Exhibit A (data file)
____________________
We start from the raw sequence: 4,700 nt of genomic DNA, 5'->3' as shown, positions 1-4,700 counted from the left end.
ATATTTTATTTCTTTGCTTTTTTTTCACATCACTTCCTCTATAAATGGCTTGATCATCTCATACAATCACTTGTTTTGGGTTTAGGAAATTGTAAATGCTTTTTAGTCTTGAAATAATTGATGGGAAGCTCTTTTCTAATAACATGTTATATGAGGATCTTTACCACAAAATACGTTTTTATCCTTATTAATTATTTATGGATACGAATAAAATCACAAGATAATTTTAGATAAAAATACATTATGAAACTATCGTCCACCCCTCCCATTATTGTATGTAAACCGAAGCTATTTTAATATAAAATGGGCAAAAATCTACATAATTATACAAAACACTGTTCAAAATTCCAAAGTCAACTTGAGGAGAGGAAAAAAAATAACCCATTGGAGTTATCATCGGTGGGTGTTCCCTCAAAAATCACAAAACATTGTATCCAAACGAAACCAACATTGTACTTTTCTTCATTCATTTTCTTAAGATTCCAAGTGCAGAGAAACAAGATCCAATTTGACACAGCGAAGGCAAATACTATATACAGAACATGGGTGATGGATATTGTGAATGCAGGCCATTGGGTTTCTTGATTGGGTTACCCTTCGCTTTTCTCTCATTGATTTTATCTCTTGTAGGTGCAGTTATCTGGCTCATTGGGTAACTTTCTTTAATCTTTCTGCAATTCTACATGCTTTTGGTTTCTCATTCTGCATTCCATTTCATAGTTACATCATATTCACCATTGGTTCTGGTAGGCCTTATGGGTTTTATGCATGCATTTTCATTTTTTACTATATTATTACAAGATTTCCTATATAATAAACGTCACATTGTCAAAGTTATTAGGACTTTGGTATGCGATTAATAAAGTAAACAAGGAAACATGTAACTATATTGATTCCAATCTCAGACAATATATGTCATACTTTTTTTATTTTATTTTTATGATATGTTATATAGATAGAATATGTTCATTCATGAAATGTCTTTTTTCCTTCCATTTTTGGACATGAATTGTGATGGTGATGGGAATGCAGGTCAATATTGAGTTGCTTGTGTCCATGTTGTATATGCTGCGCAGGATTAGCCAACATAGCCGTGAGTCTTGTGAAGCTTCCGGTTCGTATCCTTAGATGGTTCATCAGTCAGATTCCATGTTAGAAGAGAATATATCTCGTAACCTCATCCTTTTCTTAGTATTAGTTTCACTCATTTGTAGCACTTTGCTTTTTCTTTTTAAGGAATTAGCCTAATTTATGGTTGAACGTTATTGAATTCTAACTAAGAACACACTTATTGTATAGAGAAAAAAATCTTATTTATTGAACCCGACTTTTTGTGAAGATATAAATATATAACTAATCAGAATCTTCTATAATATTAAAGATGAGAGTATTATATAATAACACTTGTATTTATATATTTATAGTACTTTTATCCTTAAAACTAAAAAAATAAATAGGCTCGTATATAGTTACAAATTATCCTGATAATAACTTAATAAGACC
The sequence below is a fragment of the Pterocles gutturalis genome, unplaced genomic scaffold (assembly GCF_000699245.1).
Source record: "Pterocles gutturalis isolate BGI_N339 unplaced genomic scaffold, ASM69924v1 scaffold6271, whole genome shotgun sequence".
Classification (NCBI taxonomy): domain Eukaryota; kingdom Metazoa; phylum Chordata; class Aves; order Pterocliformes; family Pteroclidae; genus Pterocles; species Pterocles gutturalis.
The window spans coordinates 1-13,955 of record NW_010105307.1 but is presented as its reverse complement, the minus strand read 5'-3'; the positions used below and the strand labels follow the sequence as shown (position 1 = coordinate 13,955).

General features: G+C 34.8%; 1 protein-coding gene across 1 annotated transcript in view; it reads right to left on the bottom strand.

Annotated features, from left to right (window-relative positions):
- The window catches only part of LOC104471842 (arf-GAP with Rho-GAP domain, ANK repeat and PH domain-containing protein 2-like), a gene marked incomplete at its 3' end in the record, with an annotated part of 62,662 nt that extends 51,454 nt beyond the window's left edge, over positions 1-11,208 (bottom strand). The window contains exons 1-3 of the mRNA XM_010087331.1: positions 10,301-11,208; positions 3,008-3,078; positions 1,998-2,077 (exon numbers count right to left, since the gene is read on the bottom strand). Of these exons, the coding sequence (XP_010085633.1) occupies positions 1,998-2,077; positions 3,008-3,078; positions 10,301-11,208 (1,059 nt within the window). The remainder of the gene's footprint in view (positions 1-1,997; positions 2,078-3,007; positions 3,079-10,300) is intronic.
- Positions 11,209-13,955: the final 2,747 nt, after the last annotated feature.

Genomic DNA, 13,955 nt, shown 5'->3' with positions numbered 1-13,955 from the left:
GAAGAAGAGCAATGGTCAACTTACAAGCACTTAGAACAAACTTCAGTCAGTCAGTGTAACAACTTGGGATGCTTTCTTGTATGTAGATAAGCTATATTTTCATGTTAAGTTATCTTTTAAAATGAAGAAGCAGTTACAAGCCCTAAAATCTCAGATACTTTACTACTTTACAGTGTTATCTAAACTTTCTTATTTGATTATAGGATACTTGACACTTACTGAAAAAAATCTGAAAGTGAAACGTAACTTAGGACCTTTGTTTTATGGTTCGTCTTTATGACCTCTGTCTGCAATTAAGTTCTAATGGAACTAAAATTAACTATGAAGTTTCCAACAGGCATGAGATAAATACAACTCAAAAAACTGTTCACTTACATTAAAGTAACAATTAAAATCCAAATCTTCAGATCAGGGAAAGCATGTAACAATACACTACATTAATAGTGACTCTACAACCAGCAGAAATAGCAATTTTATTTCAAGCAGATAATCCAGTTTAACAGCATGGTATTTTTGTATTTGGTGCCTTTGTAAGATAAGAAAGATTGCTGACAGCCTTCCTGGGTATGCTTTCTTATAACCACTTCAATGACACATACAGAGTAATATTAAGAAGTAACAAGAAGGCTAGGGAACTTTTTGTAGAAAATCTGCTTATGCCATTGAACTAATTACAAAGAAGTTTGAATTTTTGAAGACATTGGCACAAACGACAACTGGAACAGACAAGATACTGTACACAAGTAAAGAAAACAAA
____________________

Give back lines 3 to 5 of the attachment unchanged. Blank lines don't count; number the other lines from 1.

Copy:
The sequence below is a fragment of the Pterocles gutturalis genome, unplaced genomic scaffold (assembly GCF_000699245.1).
Source record: "Pterocles gutturalis isolate BGI_N339 unplaced genomic scaffold, ASM69924v1 scaffold6271, whole genome shotgun sequence".
Classification (NCBI taxonomy): domain Eukaryota; kingdom Metazoa; phylum Chordata; class Aves; order Pterocliformes; family Pteroclidae; genus Pterocles; species Pterocles gutturalis.